Estimated reading time: 5 minutes
Farzana Gounder, Palmerston North, New Zealand
Photo: Farzana, Peter & Jackie
My baby rejected the breast in favor of a bottle…
Having always been career oriented, I was under the impression that raising children could not be as difficult as working outside the home. I believed the myth that bringing up children was written into a woman’s DNA, and that breastfeeding was instinctive for both the (ecstatic) new mother and her child. In reality, it took me two months to get my son, Peter, to start breastfeeding. My determination to breastfeed stemmed from my desire to give Peter the best start in life. My success was in large part due to the encouragement of my La Leche League Leader.
When Peter was born, my husband, Ryan, and I stared in amazement at this perfect little boy. Peter’s birth involved forceps. I’d had an episiotomy and was not allowed to take him with me when I had to go into theatre for repair. Ryan held Peter skin-to-skin and gave him some formula milk, so I missed the opportunity to put him on my stomach to let him search out my breast. We soon realized that Peter preferred sleeping to feeding. He would latch on, drink for a short period, and, while still on the breast, fall fast asleep. After that, much to the amazement of the nurses in the maternity ward, nothing could be done to wake him to return to feed. Because of the worry that he was not getting enough fluid, the hospital staff provided me with a pump, and Ryan and I fed him via a syringe.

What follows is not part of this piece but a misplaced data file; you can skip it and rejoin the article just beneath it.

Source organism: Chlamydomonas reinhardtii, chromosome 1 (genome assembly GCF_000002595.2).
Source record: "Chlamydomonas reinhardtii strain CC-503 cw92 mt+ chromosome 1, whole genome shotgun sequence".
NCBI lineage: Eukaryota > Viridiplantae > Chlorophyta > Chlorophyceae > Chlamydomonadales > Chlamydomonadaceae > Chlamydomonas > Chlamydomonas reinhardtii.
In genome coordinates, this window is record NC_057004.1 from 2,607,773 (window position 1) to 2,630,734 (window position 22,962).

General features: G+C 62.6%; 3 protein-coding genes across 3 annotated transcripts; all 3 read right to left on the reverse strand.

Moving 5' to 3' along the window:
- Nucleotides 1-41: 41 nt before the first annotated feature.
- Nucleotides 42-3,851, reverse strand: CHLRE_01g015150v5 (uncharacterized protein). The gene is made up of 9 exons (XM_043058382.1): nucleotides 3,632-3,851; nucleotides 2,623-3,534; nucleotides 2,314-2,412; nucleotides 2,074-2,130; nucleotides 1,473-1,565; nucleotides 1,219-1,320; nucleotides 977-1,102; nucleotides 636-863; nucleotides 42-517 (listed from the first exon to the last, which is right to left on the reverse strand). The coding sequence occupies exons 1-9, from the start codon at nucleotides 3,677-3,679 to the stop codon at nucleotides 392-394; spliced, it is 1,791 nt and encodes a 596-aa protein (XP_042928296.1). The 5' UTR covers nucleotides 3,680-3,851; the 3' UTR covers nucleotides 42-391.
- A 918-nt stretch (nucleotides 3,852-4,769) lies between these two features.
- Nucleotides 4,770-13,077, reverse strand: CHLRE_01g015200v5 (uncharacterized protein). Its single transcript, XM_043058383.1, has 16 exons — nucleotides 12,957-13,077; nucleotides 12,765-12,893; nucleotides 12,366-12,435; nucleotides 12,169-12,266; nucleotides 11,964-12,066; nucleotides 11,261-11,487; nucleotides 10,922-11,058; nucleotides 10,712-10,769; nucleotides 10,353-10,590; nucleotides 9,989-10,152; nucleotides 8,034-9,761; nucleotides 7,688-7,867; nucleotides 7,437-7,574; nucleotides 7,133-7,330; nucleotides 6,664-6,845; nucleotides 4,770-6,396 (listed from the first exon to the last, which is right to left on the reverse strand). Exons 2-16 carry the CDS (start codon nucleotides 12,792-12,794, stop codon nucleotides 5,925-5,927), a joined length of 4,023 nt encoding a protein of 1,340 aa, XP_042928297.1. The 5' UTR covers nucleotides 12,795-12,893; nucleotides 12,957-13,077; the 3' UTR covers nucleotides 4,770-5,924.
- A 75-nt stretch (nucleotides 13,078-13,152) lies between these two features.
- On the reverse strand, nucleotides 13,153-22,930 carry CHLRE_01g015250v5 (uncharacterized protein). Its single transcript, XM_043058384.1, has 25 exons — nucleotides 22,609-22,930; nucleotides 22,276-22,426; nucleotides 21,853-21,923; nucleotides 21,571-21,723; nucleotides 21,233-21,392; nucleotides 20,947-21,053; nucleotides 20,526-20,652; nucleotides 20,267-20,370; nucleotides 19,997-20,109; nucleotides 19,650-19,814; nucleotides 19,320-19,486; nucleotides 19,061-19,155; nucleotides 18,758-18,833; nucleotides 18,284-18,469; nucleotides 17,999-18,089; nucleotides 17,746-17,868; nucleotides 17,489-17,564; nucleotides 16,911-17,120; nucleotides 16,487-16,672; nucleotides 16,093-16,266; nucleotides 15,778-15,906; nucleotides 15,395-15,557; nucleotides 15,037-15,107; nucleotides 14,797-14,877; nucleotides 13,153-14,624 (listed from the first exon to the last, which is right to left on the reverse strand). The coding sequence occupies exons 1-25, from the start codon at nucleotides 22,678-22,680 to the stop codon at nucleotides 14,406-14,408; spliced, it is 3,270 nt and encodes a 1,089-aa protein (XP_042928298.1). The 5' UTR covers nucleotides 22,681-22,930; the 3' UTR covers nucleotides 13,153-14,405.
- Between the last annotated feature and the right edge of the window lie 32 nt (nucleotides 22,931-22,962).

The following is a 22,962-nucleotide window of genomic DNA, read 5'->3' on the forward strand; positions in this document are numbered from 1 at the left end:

I stayed an extra day at the hospital hoping that he would wake up and start breastfeeding properly. But on that third and final day at the hospital, feeling quite exhausted and dejected as I syringed yet another feed into Peter, I felt like giving up on breastfeeding. When I came home, however, I doggedly continued expressing, which helped keep up my milk supply.
A week later, a friend told me that her babies (now adults) had also been quite sleepy and she had found it helpful to contact La Leche League. She suggested I do the same. I contacted Jackie Wheeler, an LLL Leader and lactation consultant. She came round that very day and was marvelous. With her help, I was confident that within a week I’d have breastfeeding sorted. But Peter had grown to love his bottle. It didn’t matter what sort of teat the bottle had, or even whether the milk was cold, he would drink it, just as long as it came out of a bottle. Peter would fall asleep and refuse to open his eyes or mouth. Jackie warned me that there would be good days and bad days, good feeds, and bad feeds. She also warned me that it might be a while before Peter began breastfeeding.
At Jackie’s suggestion, I spent days holding Peter skin-to-skin, which was a nice way to bond. We changed the teat on Peter’s bottle to one that mimicked the breast to help him change his sucking pattern. We tried using a nipple shield, which, to some extent, did work. I even tried switching very quickly between bottle and breast in the hope that he would latch on and this worked sometimes. Finally, we tried a Lactaid (at-breast supplementer). But nothing we did would induce Peter to start breastfeeding regularly. Despite my best attempts to stay positive, I began to feel rejected as a mother, as day after day Peter refused to breastfeed, and would turn instead to the bottle.